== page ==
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While revising, I came across this question(s):

A) Is there a continuous function from $(0,1)$ onto $[0,1]$?

B) Is there a continuous one-to-one function from $(0,1)$ onto $[0,1]$?

(clarification: one-to-one is taken as a synonym for injective)

I figured the answer to A is yes, with $\frac{1}{2}\sin(4\pi x)+\frac{1}{2}$ as an example.

The answer to part B is no, but what is the reason?

Sincere thanks for any help.

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    $\begingroup$ Related. $\endgroup$ – Rudy the Reindeer Jul 7 '12 at 9:35
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    $\begingroup$ You can avoid confusion by using "surjective" and "injective" instead of "onto" and "one-to-one" respectively. $\endgroup$ – Rudy the Reindeer Jul 7 '12 at 10:09
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    $\begingroup$ @MattN.: the answer to that question does not answer this question. $\endgroup$ – robjohn Jul 7 '12 at 10:15
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    $\begingroup$ @Asaf: True, but the OP has already gotten to a continuous surjection, so the question is really only (B). $\endgroup$ – Cameron Buie Jul 7 '12 at 11:58
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    $\begingroup$ @Asaf: Fair point. If it is closed, I will vote to reopen. $\endgroup$ – Cameron Buie Jul 7 '12 at 12:13
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There isn't such a function. If $f$ is such a function, then $f$ is monotonic, and $f^{-1}$ too. But a monotonic function defined on an interval is continuous iff its range is an interval. So we have that $f$ is an homeomorphism from $(0,1)$ to $[0,1]$, which is impossible since one is compact and the other is non compact.

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  • $\begingroup$ 2.$$ f(x) = \left\{ \begin{array}{cl} 0 & x < \frac14 \\ 2x-\frac12 & \frac14 \leq x \leq \frac34 \\ 1 & x > \frac34 \end{array}\right. $$ $\endgroup$ – user464147 Sep 3 '18 at 1:25
  • $\begingroup$ Isn't a continuous function $\endgroup$ – user464147 Sep 3 '18 at 1:26
  • $\begingroup$ Yes, it absolutely is a continuous function. $\endgroup$ – Not Legato Oct 13 '20 at 18:57
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A slightly simpler solution, perhaps, for the first part would be as follows:

Consider the function from $\left[\frac14,\frac34\right]$ to $[0,1]$ defined by $x\mapsto 2\left(x-\frac14\right)$. This is certainly a continuous function, and it is certainly onto $[0,1]$.

Define now:

$$f(x)=\begin{cases}0 & x<\frac14\\ 2\left(x-\tfrac14\right) & x\in\left[\tfrac14,\tfrac34\right]\\ 1 & x>\frac34\end{cases}$$

Of course this is not an injective function, but it is continuous and onto, as required.

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    $\begingroup$ Was not the OP asking about a $1-1$ function? $\endgroup$ – Giovanni De Gaetano Jul 7 '12 at 9:37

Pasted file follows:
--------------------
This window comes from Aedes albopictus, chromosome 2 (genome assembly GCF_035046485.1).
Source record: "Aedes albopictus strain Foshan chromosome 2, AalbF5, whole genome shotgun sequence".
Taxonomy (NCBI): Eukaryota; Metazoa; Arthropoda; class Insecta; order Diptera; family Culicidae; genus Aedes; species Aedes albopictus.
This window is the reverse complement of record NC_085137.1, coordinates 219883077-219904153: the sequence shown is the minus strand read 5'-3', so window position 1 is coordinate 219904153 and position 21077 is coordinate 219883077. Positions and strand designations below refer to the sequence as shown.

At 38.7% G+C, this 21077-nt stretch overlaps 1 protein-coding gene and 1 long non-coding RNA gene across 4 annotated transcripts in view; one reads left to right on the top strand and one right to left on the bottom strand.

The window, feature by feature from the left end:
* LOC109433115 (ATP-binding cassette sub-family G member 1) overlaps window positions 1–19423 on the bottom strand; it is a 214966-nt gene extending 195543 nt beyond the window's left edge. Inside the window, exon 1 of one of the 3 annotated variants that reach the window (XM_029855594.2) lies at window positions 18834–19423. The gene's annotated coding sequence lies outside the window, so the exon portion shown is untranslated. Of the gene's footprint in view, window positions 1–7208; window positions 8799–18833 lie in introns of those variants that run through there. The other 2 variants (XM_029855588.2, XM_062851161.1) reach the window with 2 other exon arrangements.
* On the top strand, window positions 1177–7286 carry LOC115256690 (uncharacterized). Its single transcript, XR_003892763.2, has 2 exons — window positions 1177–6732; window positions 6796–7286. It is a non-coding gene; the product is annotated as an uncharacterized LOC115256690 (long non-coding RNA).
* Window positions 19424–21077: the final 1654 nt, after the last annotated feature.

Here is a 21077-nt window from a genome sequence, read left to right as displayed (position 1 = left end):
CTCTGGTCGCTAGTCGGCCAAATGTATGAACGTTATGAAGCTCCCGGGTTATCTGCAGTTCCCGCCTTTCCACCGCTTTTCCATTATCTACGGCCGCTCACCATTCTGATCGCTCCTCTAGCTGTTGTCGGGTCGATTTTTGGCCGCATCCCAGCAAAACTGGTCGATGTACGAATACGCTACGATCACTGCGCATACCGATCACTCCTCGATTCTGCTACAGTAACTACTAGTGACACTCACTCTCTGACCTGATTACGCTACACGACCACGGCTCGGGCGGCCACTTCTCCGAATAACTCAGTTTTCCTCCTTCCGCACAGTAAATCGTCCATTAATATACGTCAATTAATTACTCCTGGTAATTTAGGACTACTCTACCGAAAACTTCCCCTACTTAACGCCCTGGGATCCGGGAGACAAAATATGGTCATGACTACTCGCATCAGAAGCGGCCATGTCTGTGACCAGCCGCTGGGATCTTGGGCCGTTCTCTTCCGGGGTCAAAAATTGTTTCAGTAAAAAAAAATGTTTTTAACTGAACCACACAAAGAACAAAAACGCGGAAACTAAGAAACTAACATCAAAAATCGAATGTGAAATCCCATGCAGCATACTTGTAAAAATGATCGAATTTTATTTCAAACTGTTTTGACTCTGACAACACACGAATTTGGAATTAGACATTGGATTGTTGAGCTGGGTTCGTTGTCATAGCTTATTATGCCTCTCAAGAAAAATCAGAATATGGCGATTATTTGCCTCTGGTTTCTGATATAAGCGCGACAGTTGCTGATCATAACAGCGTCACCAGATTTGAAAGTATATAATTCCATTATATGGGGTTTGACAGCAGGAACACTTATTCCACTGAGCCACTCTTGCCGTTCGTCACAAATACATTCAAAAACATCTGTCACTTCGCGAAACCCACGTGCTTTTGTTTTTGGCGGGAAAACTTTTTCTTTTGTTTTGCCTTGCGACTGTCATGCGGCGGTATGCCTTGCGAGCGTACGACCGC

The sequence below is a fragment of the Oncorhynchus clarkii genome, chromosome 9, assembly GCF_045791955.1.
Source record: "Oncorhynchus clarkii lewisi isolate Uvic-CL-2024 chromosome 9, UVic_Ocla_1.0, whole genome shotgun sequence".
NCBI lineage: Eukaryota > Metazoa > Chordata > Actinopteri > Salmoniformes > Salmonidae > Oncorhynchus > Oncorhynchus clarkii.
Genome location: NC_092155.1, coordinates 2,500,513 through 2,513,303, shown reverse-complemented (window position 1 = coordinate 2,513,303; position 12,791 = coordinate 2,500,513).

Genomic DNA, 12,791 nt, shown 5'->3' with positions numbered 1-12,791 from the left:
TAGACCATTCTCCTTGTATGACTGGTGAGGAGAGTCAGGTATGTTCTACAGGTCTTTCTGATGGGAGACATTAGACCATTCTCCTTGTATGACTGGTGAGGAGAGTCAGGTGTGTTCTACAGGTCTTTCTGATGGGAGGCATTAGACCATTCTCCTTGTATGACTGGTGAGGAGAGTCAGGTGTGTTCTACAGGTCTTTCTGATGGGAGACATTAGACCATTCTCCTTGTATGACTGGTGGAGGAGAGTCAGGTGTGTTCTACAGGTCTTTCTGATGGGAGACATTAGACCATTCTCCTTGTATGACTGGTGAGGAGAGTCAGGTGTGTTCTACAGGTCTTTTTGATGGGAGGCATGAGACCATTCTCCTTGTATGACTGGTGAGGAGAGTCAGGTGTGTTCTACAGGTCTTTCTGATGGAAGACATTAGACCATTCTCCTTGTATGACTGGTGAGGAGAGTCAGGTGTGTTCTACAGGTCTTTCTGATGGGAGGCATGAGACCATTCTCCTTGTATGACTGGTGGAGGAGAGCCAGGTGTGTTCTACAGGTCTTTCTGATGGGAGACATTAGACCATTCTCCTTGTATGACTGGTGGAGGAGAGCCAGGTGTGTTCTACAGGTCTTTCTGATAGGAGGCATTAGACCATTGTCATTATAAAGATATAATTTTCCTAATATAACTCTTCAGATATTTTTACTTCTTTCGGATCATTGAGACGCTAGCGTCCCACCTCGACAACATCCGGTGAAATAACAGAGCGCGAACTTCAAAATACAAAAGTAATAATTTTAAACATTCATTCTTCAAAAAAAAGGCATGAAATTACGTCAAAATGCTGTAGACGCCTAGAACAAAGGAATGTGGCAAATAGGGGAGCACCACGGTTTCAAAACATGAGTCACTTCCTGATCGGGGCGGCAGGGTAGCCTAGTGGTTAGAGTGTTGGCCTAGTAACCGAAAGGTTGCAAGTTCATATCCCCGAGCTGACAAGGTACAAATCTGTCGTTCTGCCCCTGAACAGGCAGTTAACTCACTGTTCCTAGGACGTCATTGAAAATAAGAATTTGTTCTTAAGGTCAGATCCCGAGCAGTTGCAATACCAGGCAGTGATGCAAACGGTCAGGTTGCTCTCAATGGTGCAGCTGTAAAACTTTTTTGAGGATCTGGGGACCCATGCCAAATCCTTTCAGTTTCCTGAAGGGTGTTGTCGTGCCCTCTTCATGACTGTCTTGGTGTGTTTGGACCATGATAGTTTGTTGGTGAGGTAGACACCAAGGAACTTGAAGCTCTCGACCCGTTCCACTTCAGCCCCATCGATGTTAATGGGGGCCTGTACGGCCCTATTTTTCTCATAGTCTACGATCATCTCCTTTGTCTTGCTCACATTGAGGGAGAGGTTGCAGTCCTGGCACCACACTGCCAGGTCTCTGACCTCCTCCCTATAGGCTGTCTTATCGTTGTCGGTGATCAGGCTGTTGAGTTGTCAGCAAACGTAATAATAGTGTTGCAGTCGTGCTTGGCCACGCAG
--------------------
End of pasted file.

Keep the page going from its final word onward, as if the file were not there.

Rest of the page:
• $\begingroup$ @GiovanniDeGaetano: The first part reads differently. $\endgroup$ – Asaf Karagila Jul 7 '12 at 9:38
  • $\begingroup$ I'm sorry, I must have misread the question then. $\endgroup$ – Giovanni De Gaetano Jul 7 '12 at 11:48
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Your example for A is fine.
For B "for a continuous function on an interval, being one-to-one is equivalent to being increasing throughout or decreasing throughout" so that no such function exists. (see (2.5)-(2.6) of this paper)

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Answer for (B): Continuous image of a compact set is compact. [see1]

Suppose $f: [0,1] \rightarrow (0,1)$ is a bijection and continuous. Then $f([0,1])=(0,1)$, which is compact by above theorem.

But in $\mathbb{R}$, the closed interval $[0,1]$ is compact; but the open interval $(0,1)$ is not compact.

Therefore if such $f$ does not exist, then $f^{-1}$ does not exist too, where $f^{-1}: (0,1) \rightarrow [0,1]$. (your question in (B))

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If such a function exists then (0,1) and [0,1] are homeomorphic. But if you delete 0 from [0,1] you get (0,1] which is connected. Deleting the point x in (0,1) which corresponds to 0 in [0,1] leaves you with (0,x) u (x,1) which is not connected ---> contradiction.

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    $\begingroup$ Any reason why you're posting a answer to a 3-year old question that already has an accepted answer? $\endgroup$ – Olorun Oct 2 '15 at 5:46
  • $\begingroup$ No particular reason. $\endgroup$ – Silent Duckling Oct 10 '15 at 12:27
  • $\begingroup$ Unfortunately this answer is incomplete. "Such a function" would be a continuous bijection from $(0,1)$ to $[0,1]$. The matter of the question is to show that any continuous bijection from $(0,1)$ to $[0,1]$ is an open mapping, and thus a homeomorphism. $\endgroup$ – Pete L. Clark Nov 29 '15 at 8:35

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